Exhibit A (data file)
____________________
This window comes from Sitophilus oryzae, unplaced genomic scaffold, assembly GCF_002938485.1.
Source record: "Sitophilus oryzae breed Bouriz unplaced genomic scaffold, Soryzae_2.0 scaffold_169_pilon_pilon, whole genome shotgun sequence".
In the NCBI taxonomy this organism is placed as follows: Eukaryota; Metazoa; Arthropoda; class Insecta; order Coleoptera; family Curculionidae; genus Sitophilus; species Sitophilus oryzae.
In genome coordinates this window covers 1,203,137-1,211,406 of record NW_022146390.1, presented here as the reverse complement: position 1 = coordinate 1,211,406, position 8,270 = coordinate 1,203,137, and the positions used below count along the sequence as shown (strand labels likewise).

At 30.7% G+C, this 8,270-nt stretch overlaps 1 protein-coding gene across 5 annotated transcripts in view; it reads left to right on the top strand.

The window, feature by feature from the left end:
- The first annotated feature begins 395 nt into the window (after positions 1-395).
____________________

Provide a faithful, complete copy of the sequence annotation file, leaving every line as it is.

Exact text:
This window comes from Sitophilus oryzae, unplaced genomic scaffold, assembly GCF_002938485.1.
Source record: "Sitophilus oryzae breed Bouriz unplaced genomic scaffold, Soryzae_2.0 scaffold_169_pilon_pilon, whole genome shotgun sequence".
In the NCBI taxonomy this organism is placed as follows: Eukaryota; Metazoa; Arthropoda; class Insecta; order Coleoptera; family Curculionidae; genus Sitophilus; species Sitophilus oryzae.
In genome coordinates this window covers 1,203,137-1,211,406 of record NW_022146390.1, presented here as the reverse complement: position 1 = coordinate 1,211,406, position 8,270 = coordinate 1,203,137, and the positions used below count along the sequence as shown (strand labels likewise).

At 30.7% G+C, this 8,270-nt stretch overlaps 1 protein-coding gene across 5 annotated transcripts in view; it reads left to right on the top strand.

The window, feature by feature from the left end:
- The first annotated feature begins 395 nt into the window (after positions 1-395).